A Lightweight Unidimensional Deep Learning Model for Atrial Fibrillation Detection

Quenaz Bezerra Soares and Marco Gutierrez
Heart Institute University of Sao Paulo


Abstract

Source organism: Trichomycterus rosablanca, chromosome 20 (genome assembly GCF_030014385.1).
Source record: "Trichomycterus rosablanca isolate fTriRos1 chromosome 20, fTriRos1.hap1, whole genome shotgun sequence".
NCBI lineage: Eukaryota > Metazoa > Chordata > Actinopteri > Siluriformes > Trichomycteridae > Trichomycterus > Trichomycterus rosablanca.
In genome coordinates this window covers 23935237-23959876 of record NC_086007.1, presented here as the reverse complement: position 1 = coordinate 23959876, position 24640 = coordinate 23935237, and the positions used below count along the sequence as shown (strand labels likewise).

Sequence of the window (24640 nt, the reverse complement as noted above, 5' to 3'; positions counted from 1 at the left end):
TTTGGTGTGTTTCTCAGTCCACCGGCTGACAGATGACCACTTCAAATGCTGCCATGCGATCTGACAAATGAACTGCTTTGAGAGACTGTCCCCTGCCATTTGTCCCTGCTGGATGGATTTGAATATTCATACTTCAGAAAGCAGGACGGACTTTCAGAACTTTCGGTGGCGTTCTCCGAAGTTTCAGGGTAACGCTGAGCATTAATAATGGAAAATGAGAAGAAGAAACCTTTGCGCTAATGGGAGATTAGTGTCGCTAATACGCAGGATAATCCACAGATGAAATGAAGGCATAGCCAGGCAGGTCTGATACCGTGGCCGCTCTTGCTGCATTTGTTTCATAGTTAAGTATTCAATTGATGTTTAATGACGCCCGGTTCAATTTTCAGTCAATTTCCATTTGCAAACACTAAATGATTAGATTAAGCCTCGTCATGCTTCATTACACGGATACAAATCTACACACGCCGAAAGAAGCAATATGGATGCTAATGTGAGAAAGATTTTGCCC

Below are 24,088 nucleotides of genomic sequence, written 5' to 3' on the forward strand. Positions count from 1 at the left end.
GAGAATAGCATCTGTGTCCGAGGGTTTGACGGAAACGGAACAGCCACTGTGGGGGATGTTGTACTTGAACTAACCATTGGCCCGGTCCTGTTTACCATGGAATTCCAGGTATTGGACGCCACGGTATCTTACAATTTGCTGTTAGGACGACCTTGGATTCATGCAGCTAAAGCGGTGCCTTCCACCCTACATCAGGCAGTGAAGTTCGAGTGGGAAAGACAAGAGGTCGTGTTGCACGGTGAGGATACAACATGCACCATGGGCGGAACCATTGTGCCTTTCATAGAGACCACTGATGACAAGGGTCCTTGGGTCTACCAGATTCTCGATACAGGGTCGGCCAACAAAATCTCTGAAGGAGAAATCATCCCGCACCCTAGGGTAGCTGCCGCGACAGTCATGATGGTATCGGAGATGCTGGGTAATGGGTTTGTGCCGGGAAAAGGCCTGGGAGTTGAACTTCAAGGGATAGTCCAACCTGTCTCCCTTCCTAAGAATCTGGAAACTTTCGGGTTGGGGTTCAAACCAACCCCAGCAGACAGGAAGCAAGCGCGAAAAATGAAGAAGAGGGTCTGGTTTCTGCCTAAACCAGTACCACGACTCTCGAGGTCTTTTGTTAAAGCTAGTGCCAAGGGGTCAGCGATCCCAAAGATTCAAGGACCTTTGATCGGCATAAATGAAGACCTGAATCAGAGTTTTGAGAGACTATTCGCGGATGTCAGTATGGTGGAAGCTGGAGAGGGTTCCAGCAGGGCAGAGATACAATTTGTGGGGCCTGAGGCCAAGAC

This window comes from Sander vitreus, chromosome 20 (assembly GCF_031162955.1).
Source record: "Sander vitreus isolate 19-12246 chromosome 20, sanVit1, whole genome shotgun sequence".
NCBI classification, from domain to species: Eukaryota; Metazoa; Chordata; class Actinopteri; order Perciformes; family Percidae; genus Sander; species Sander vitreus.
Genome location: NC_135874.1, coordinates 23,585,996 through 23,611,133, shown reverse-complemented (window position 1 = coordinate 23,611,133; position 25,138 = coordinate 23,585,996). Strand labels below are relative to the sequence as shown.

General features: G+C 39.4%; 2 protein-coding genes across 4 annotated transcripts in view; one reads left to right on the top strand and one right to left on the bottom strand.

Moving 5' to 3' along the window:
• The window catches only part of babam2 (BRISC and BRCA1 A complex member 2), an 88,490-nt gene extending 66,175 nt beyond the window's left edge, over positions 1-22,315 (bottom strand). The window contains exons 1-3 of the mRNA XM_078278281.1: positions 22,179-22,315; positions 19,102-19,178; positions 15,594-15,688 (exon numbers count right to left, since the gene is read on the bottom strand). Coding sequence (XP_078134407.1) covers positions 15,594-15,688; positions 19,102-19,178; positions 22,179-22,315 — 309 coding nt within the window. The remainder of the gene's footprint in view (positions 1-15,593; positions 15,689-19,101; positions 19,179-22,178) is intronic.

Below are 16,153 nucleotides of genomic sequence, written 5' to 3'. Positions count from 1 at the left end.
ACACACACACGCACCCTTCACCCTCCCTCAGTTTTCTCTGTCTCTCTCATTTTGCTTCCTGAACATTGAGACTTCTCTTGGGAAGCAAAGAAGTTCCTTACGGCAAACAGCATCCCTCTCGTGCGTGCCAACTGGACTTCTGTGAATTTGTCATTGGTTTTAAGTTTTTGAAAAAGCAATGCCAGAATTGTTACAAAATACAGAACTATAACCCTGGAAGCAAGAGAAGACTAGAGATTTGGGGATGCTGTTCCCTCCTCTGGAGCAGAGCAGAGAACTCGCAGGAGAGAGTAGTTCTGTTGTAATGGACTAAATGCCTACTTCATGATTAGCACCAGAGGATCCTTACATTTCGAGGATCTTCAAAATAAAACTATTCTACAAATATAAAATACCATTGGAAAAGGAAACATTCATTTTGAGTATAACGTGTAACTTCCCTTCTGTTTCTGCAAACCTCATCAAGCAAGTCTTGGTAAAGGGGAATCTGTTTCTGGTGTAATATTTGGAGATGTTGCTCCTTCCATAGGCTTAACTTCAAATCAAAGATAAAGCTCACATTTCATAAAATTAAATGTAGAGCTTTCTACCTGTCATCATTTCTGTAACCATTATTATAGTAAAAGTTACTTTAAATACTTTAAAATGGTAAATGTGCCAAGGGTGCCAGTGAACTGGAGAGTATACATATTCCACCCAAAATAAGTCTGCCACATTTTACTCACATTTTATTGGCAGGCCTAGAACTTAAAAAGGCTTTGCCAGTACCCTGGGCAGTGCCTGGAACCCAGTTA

Continuous rhythm monitoring using wearables devices is a potential tool for early identification of atrial fibrillation (AF), the most frequent cardiac arrhythmia (with 0,51% worldwide prevalence, increasing with time), and is also a tool for remote monitoring patients after cardiac surgery. However, AF detection directly through wearable devices is limited by the computational complexity of the classifier model. In this work we propose a lightweight AF classifier model based on the VGG-11 architecture (LiteVGG-11), focusing on reducing the number of parameters and numerical operations. Using a low number of filters, depthwise separable convolution, and global pooling, this model has only 20,454 parameters and needs 6.9 MFLOP to make an inference for an input of 10 seconds of the ECG leads I and II, sampled at 200 Hz (simulating an ECG signal acquired by a wearable device). To test its effectiveness for AF detection we used the dataset ensemble of the PhysioNet/CinC challenge 2021, stratifying the classes into sinus rhythm, AF, and other rhythms. After 10 Monte Carlo cross-validation splits, with 24,260 unbalanced samples for training and 1,536 balanced samples for validation and testing, the observed metrics (mean[standard deviation]) were: Sensitivity (Se) 81.3[0.6]%; Specificity (Sp) 90.6[0.3]%; F1-score 80.4[0.7]%; and area under the receiver operating characteristic curve (AUC) 91.5[0.8]%. Considering only AF performance, the metrics were: Se 94.1[0.1]%; Sp 91.9[0.8]%; F1-Score 89.5[0.7]%; and AUC 96.1[0.6]%. The best model submitted to the Physionet challenge, considering only AF detection over two leads, has a higher AUC (98.0%) but a lower F1-score (88.3%) than our model, showing that the LiteVGG-11 has a competitive performance. Furthermore, due to its computational simplicity, it is light enough to be embedded into smartphones or even directly into wearable devices, enabling continuous ECG rhythm monitoring.